Laser coding clearly has its advantages, and patented dot matrix dwell technology from MARKEM Corporation combines this patented print technology along with a low-power CO2 laser to deliver high-quality images at tremendous line speeds. A method of cycling the laser less often, turning on and off only once during the printing of the entire code, makes dot matrix dwell technology reliable and ultimately cost efficient. The requirement for little routine maintenance combined with print performance that delivers sharp, immediate, and permanent codes makes laser coding a highly productive coding solution. SmartLase coders use these advantages to offer users the most cost-effective coding solution available today

Laser coding technology consistently offers significant advantages when compared to the current most popular form of coding technology, Continuous Ink Jet (CIJ). Some CIJ print systems have a high cost of operation-up to $6000 per year. These costs include $2000 per year for consumables and $3000 to $4000 per year for maintenance and disposal. System maintenance alone can take up to six hours per week along with start-up and shut-down times of up to an hour and loss of packaging due to code smearing because of wet ink and overall system downtime.


Figure 2. User-friendly WYSIWYG interface simplifies operation.
Click here to enlarge image

Laser coding technology is a flexible method of package marking as compared to other competing technologies offered in the market today. Its inkless process makes it clean and environmentally friendly. It also has the inherent capability to accomplish coding jobs with minimum downtime, due to the accessories, tools, and techniques that accompany the systems. Additionally, many industries-health and beauty, frozen foods, pet foods, pharmaceuticals, consumer products, and automotive components to name a few-require the digital data entry and permanent coding that lasers offer. A wide variety of codes-short or tall, narrow or wide, static or dynamic, graphic or simple text-can be printed on a large range of package sizes, and printing can be done in multiple orientations in a range of languages, on both continuous and intermittent lines.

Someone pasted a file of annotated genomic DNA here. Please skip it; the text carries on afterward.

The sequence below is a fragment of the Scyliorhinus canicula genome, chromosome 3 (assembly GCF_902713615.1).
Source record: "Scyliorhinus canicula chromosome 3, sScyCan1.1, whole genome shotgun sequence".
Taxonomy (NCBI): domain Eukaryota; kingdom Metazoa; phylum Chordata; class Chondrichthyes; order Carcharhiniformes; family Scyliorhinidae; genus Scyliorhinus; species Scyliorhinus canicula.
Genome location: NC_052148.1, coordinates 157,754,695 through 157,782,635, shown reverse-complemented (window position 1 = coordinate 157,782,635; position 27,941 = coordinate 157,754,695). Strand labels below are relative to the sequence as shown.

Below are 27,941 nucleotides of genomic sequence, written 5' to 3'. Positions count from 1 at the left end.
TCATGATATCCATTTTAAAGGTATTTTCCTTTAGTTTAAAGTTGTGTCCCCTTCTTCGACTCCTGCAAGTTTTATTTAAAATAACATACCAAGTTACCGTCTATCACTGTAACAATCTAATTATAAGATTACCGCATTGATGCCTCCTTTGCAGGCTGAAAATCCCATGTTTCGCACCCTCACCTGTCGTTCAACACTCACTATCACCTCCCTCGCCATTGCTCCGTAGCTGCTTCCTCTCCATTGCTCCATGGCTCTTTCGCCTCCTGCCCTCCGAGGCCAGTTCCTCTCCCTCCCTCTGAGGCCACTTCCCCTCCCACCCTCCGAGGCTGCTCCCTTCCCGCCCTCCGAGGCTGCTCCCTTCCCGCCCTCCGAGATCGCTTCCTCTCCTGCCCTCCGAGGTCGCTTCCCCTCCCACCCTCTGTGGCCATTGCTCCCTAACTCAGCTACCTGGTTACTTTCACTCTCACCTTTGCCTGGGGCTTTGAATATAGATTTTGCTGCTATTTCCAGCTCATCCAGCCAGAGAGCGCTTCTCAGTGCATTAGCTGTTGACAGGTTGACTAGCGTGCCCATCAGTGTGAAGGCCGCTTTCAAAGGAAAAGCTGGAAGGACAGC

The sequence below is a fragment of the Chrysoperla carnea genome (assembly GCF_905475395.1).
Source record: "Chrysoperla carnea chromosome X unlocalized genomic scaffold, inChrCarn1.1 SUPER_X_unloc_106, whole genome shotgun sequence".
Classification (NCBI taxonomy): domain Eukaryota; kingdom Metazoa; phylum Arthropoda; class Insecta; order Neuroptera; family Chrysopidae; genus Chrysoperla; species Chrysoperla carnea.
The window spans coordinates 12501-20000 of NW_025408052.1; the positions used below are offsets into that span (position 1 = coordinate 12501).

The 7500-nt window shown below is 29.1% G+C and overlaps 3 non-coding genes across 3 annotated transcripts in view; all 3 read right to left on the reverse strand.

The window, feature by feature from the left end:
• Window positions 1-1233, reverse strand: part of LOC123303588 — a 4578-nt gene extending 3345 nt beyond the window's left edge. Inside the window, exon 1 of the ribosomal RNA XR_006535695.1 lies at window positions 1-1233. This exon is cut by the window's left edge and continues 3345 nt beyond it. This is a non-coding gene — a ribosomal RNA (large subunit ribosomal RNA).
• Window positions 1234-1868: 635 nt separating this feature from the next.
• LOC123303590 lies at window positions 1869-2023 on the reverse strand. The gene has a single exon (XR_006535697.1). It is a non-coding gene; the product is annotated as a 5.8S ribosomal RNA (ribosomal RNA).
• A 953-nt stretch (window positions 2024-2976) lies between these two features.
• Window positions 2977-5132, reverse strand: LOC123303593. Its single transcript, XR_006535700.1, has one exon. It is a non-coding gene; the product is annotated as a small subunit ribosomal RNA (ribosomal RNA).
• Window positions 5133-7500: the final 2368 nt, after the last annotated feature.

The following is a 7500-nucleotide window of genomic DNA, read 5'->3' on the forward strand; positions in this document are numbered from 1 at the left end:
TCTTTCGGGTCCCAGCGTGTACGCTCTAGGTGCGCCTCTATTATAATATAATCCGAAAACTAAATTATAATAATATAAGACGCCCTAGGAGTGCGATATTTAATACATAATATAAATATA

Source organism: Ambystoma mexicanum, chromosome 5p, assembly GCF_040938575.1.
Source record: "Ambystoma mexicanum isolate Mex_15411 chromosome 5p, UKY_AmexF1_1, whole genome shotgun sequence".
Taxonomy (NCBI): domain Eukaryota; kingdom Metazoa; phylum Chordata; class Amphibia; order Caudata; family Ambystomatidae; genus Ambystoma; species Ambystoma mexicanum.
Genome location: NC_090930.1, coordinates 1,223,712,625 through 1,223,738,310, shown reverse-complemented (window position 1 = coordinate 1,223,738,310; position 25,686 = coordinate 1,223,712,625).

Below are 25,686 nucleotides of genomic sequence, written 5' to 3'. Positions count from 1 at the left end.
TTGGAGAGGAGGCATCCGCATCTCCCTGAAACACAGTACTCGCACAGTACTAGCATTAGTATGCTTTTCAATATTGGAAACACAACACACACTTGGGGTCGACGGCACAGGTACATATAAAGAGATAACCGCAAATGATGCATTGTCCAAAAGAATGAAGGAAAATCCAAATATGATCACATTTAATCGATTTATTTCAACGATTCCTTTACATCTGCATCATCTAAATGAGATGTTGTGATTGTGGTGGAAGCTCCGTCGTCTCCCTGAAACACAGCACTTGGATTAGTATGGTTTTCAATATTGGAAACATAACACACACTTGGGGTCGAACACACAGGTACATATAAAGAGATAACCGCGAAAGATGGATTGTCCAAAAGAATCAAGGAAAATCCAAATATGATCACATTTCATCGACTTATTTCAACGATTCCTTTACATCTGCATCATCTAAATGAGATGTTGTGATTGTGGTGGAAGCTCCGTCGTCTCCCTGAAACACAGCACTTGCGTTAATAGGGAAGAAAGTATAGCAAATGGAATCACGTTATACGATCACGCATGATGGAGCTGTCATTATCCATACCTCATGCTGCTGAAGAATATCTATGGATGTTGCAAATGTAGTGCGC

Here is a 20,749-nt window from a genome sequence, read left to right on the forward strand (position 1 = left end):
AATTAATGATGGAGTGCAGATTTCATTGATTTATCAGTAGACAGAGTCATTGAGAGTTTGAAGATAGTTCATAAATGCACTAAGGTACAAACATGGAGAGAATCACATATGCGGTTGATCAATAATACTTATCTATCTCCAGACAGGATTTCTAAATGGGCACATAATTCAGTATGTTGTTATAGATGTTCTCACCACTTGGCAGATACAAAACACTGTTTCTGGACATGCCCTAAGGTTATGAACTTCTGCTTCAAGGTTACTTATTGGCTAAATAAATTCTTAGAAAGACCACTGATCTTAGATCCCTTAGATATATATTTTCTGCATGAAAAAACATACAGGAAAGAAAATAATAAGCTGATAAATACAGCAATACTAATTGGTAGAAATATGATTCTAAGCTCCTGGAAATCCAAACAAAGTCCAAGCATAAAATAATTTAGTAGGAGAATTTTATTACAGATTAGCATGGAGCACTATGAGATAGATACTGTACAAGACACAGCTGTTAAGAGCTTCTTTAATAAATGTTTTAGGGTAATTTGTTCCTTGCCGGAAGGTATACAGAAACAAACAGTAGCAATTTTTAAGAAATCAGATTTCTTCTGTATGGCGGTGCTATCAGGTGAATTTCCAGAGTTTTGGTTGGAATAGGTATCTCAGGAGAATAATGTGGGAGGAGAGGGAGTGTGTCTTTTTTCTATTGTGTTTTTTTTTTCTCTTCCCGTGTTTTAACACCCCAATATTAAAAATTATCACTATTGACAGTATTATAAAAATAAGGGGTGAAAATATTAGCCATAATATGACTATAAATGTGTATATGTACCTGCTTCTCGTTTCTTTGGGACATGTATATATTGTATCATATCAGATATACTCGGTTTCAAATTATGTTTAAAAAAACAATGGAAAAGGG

Choosing the vendor

Once a decision has been made to choose laser coding systems or to investigate the possibility of adding to or updating older technology, selecting the right company to work with is equally important. Companies should seek an organization that is providing more than a product, but one that is also willing to act as a partner involved in all aspects of leveraging the most from its coding equipment. Some of these value-added areas include services to maximize uptime, productivity, and customer satisfaction, such as reliability programs; integrated logistics management systems; training; on-line support; and project management.

These activities combine and optimize a coding system’s performance and represent an integral part of the total package of benefits a partnership with the organization supplying the equipment provides. Taking full advantage of them assures that your experience will be productive and satisfying.

All predictions point to laser coding technology becoming more widespread. It’s also clear that when companies decide to employ this technology, they will realize improved overall productivity, a reduction in operating costs, and an increase in their overall product value.


Jeffrey Koczela (jjkoczela@comcast.com) is the product management group leader-coding products for Markem Corp (www.markem.com).